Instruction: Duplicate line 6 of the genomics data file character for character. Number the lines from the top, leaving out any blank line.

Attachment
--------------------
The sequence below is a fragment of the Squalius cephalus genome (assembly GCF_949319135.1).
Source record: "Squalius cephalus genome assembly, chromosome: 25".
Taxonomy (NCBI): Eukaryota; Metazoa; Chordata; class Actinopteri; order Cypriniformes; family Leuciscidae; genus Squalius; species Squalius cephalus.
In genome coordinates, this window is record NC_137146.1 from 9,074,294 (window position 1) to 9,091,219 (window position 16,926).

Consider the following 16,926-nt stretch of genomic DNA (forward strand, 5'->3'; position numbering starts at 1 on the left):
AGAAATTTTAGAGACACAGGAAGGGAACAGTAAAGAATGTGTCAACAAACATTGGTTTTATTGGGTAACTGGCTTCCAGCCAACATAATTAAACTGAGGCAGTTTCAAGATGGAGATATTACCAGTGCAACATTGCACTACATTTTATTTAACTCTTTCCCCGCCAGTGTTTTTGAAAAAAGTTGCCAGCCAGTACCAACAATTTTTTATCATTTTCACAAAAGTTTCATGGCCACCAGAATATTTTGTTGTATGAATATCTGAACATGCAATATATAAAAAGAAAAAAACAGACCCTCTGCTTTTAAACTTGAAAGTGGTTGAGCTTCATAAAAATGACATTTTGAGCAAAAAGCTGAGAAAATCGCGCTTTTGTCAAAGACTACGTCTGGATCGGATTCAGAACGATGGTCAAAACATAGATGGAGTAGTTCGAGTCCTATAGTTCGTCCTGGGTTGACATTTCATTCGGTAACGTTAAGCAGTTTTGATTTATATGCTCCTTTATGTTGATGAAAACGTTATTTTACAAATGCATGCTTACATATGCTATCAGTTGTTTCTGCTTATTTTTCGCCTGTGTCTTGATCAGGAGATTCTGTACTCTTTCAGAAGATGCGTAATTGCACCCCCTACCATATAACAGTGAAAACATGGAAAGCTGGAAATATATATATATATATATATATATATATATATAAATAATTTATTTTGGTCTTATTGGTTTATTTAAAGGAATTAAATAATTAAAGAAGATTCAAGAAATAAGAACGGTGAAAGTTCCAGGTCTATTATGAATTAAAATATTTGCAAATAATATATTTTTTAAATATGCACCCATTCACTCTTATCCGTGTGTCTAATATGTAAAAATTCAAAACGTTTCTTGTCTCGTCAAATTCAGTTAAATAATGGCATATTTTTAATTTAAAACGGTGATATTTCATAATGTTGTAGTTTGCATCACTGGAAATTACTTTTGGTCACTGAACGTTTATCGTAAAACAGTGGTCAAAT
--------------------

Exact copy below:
AGAAATTTTAGAGACACAGGAAGGGAACAGTAAAGAATGTGTCAACAAACATTGGTTTTATTGGGTAACTGGCTTCCAGCCAACATAATTAAACTGAGGCAGTTTCAAGATGGAGATATTACCAGTGCAACATTGCACTACATTTTATTTAACTCTTTCCCCGCCAGTGTTTTTGAAAAAAGTTGCCAGCCAGTACCAACAATTTTTTATCATTTTCACAAAAGTTTCATGGCCACCAGAATATTTTGTTGTATGAATATCTGAACATGCAATATATAAAAAGAAAAAAACAGACCCTCTGCTTTTAAACTTGAAAGTGGTTGAGCTTCATAAAAATGACATTTTGAGCAAAAAGCTGAGAAAATCGCGCTTTTGTCAAAGACTACGTCTGGATCGGATTCAGAACGATGGTCAAAACATAGATGGAGTAGTTCGAGTCCTATAGTTCGTCCTGGGTTGACATTTCATTCGGTAACGTTAAGCAGTTTTGATTTATATGCTCCTTTATGTTGATGAAAACGTTATTTTACAAATGCATGCTTACATATGCTATCAGTTGTTTCTGCTTATTTTTCGCCTGTGTCTTGATCAGGAGATTCTGTACTCTTTCAGAAGATGCGTAATTGCACCCCCTACCATATAACAGTGAAAACATGGAAAGCTGGAAATATATATATATATATATATATATATATATATAAATAATTTATTTTGGTCTTATTGGTTTATTTAAAGGAATTAAATAATTAAAGAAGATTCAAGAAATAAGAACGGTGAAAGTTCCAGGTCTATTATGAATTAAAATATTTGCAAATAATATATTTTTTAAATATGCACCCATTCACTCTTATCCGTGTGTCTAATATGTAAAAATTCAAAACGTTTCTTGTCTCGTCAAATTCAGTTAAATAATGGCATATTTTTAATTTAAAACGGTGATATTTCATAATGTTGTAGTTTGCATCACTGGAAATTACTTTTGGTCACTGAACGTTTATCGTAAAACAGTGGTCAAAT